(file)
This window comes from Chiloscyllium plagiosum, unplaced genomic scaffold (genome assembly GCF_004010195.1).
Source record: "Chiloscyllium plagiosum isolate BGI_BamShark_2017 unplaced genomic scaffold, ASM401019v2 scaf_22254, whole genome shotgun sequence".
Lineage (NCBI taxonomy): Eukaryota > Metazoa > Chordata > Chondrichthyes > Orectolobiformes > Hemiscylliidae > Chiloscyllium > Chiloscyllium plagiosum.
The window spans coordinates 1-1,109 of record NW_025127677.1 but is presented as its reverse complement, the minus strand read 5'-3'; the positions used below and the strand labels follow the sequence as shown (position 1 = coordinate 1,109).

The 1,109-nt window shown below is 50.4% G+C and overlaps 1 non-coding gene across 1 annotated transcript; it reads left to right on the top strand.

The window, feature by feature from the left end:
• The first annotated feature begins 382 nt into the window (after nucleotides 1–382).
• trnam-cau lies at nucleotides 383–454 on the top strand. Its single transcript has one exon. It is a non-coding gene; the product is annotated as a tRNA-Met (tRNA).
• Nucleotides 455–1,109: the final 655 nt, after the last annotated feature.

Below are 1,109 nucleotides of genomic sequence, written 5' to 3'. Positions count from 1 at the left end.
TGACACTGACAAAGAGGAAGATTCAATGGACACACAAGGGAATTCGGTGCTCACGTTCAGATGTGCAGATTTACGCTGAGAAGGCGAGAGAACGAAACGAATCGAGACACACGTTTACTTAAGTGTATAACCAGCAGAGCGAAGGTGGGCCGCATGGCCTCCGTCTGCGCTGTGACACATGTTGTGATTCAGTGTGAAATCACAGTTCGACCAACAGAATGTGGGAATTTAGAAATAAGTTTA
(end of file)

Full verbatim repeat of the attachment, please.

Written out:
This window comes from Chiloscyllium plagiosum, unplaced genomic scaffold (genome assembly GCF_004010195.1).
Source record: "Chiloscyllium plagiosum isolate BGI_BamShark_2017 unplaced genomic scaffold, ASM401019v2 scaf_22254, whole genome shotgun sequence".
Lineage (NCBI taxonomy): Eukaryota > Metazoa > Chordata > Chondrichthyes > Orectolobiformes > Hemiscylliidae > Chiloscyllium > Chiloscyllium plagiosum.
The window spans coordinates 1-1,109 of record NW_025127677.1 but is presented as its reverse complement, the minus strand read 5'-3'; the positions used below and the strand labels follow the sequence as shown (position 1 = coordinate 1,109).

The 1,109-nt window shown below is 50.4% G+C and overlaps 1 non-coding gene across 1 annotated transcript; it reads left to right on the top strand.

The window, feature by feature from the left end:
• The first annotated feature begins 382 nt into the window (after nucleotides 1–382).
• trnam-cau lies at nucleotides 383–454 on the top strand. Its single transcript has one exon. It is a non-coding gene; the product is annotated as a tRNA-Met (tRNA).
• Nucleotides 455–1,109: the final 655 nt, after the last annotated feature.

Below are 1,109 nucleotides of genomic sequence, written 5' to 3'. Positions count from 1 at the left end.
TGACACTGACAAAGAGGAAGATTCAATGGACACACAAGGGAATTCGGTGCTCACGTTCAGATGTGCAGATTTACGCTGAGAAGGCGAGAGAACGAAACGAATCGAGACACACGTTTACTTAAGTGTATAACCAGCAGAGCGAAGGTGGGCCGCATGGCCTCCGTCTGCGCTGTGACACATGTTGTGATTCAGTGTGAAATCACAGTTCGACCAACAGAATGTGGGAATTTAGAAATAAGTTTA